A large for-profit college is being sued by the Federal Trade Commission for allegedly misleading consumers about students’ job and earnings prospects.
In their complaint, the FTC said DeVry University stretched the truth by claiming 90% of their graduates who were actively seeking employment landed new jobs in their field of study within six months of graduation. However, the government agency said DeVry’s numbers do not back up this claim.
So how did the school reach those numbers?
According to the FTC, the company counted graduates who had been working at their jobs for more than a year before graduating or even before enrolling at DeVry.
Second, it counted graduates who were not working in their field of study. For example, it would count a graduate who in health services management working as a server at a restaurant.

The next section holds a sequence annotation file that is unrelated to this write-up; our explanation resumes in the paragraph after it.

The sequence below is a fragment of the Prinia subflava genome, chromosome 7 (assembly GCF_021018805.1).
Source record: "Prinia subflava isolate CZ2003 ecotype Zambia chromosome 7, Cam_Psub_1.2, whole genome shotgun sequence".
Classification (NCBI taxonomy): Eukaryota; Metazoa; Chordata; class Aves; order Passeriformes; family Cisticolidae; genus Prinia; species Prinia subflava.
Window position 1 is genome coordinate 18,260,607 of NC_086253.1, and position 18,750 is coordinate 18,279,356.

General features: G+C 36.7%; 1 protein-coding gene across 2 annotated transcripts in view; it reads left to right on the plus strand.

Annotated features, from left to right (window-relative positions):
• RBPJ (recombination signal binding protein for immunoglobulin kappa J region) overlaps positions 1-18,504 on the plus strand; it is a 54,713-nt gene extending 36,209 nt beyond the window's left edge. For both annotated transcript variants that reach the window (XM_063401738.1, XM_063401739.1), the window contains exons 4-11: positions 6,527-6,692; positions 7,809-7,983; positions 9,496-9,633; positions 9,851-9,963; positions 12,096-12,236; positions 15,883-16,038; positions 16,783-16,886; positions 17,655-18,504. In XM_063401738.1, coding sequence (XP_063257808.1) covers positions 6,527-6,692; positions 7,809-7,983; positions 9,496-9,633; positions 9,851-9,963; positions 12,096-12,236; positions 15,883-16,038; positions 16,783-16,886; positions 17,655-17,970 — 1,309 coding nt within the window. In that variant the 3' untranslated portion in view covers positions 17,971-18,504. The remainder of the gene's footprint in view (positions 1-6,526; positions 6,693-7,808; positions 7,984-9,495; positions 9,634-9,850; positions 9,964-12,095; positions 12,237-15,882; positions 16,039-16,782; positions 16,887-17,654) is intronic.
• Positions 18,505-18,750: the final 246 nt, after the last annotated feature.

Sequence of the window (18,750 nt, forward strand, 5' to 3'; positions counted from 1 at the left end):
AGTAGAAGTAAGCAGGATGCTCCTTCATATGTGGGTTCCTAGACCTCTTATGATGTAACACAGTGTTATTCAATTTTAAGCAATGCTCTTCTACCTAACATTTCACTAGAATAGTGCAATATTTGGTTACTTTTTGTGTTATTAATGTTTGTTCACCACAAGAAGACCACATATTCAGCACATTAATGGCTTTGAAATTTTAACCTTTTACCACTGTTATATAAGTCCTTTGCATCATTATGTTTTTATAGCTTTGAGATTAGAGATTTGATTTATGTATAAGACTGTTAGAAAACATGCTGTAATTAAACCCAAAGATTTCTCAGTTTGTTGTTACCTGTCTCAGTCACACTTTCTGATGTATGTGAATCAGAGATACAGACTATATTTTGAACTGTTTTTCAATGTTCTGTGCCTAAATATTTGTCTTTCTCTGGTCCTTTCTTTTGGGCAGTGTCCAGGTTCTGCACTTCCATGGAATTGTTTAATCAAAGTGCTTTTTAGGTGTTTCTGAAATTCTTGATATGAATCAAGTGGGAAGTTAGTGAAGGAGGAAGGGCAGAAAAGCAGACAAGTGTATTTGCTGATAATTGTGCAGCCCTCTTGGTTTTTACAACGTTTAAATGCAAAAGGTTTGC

Lastly, it under-counted those “actively seeking employment” by considering only those graduates who were regularly using DeVry’s career services department.
Additionally, the school claimed that one year after graduation, the median or average earnings of DeVry graduates with bachelor degrees were 15% higher than the earnings of graduates from all other colleges and universities. The Federal Trade Commission is seeking a court order to stop DeVry University from making the advertising claims, via TV, radio, social media and elsewhere.
DeVry said they will “vigorously contest” the complaint.